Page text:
Posted by Yvan Guichaoua
In January 2011, a terrorist group self-branded Al Qaeda in the Islamic Maghreb (AQIM) kidnapped a young French NGO worker and his visiting friend in one of the poshest restaurants of Niamey, Niger’s state capital. En route to a probable hideout in Mali’s mountainous north, the kidnappers and their hostages were stopped by the military intervention of French troops during which the two Frenchmen eventually died. This episode is so far the most spectacular action carried out by AQIM which stunningly demonstrated its capacity to hit any target in the vast Saharan zone it has been roaming for years.
The group is now considered a major terrorist threat in the area. Presently, it still holds five European hostages (four French workers of the multinational AREVA kidnapped in the northern Niger mining town Arlit and an Italian tourist abducted near Djanet in Algeria) and shows no hurry to release them. Many more Europeans have been detained by AQIM since January 2007, the group’s official birth date. One of them was executed, another one died in obscure circumstances but most of them have been released against the payment of generous ransoms. Crucially though, most of AQIM’s victims are nationals of the countries where the armed outfit operates: Algeria, Mali, Niger, and Mauritania.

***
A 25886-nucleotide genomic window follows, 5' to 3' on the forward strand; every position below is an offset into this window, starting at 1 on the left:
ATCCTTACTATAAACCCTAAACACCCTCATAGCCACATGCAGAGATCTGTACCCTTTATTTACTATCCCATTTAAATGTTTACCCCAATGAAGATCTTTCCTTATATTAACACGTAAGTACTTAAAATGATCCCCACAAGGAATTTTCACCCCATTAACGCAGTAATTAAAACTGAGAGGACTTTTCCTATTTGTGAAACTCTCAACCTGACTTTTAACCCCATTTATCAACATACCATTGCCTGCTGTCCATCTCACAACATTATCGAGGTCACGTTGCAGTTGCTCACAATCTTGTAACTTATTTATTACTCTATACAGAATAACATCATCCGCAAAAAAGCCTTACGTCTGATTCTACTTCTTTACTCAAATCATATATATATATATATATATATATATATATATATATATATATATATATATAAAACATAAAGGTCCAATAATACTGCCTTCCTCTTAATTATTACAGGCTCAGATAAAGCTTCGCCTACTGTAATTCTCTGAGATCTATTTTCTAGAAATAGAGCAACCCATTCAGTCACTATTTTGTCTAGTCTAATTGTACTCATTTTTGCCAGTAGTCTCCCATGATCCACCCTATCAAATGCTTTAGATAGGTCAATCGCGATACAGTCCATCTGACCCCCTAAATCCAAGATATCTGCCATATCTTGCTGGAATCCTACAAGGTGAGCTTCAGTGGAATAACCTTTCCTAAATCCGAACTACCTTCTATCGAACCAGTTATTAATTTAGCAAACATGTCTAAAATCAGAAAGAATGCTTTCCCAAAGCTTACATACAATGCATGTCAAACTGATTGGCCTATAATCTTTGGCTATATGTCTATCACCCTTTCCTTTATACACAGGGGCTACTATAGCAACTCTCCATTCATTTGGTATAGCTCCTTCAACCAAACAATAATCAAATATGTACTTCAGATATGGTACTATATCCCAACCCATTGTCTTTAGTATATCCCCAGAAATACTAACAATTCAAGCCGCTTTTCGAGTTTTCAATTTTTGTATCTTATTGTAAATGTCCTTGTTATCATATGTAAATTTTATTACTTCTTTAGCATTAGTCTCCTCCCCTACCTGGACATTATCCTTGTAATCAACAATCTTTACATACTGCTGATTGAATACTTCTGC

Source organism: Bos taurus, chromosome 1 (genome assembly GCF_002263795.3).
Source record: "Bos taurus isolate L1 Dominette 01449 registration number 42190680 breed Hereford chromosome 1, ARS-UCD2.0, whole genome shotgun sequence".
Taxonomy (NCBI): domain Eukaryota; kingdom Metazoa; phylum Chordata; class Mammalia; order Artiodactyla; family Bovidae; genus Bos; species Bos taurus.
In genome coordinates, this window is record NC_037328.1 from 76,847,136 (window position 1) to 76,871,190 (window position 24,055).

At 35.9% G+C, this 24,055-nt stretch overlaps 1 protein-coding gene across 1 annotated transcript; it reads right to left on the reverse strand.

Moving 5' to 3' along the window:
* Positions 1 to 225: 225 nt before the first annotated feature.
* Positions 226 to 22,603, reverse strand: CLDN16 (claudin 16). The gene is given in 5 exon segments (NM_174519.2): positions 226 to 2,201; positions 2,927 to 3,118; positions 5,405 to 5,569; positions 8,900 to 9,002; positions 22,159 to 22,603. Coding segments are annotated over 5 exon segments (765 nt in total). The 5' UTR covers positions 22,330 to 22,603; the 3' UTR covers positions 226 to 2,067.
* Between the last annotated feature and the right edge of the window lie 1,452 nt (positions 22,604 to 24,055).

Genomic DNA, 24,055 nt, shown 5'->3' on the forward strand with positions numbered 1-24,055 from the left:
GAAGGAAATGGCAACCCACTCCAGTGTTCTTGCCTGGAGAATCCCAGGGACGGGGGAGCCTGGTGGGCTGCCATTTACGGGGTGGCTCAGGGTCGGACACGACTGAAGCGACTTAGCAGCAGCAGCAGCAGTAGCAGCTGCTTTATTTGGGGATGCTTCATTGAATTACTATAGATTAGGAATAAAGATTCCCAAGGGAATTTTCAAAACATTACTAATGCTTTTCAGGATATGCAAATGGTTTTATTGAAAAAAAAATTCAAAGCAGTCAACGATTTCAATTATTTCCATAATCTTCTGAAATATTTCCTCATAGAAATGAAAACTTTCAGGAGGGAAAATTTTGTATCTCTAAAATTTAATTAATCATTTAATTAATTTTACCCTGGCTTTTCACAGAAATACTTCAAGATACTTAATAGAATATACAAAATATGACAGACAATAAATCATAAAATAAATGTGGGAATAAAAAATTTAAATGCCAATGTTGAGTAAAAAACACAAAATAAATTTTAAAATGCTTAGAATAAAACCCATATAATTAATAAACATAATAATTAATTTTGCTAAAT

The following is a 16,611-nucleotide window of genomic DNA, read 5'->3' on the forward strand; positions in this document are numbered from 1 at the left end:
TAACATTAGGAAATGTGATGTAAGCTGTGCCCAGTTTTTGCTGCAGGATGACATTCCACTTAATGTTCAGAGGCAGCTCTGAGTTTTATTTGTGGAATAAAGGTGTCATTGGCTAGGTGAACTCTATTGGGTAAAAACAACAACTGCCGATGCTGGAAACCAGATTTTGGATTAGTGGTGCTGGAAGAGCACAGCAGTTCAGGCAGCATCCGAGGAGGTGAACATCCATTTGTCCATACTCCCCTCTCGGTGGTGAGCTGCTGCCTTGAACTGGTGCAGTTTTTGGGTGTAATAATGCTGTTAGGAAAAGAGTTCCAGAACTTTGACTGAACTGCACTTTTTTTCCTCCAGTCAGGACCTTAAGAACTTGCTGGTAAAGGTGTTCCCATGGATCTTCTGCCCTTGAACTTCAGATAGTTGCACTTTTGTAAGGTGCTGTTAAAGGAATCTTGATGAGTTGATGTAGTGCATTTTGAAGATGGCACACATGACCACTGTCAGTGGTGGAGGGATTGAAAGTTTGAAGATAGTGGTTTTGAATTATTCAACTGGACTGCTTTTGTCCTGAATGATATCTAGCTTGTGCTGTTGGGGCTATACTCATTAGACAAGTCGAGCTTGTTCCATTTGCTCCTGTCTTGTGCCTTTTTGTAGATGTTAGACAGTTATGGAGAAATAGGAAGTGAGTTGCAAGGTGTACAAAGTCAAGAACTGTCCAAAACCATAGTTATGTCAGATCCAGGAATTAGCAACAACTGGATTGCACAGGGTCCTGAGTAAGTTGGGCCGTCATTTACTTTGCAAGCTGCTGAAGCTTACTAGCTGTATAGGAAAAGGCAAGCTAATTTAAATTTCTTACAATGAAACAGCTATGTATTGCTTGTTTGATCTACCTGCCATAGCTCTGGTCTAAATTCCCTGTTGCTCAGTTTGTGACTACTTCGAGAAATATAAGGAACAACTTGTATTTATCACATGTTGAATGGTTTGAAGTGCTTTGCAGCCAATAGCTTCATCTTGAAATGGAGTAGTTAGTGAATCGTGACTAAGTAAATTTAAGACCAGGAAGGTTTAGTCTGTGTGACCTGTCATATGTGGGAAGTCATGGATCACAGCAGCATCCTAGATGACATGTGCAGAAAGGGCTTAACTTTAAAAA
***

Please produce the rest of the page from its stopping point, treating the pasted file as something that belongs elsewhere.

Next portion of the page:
AQIM’s operational capacity in the Sahara today is the outcome of a gradual encroachment in a territory to which it did not originally belong. AQIM is the outgrowth of the Salafist Group for Preaching and Combat (GSPC), created by Islamist radicals during the Algerian civil war and repelled southward by Algerian security forces. Historically, it had little social support base it could rely on in the desert. It had little following, too (a few hundred men at most). The core of its combatants is composed of Jihadist fighters trained in Afghanistan and sharing a strong warlike ethos.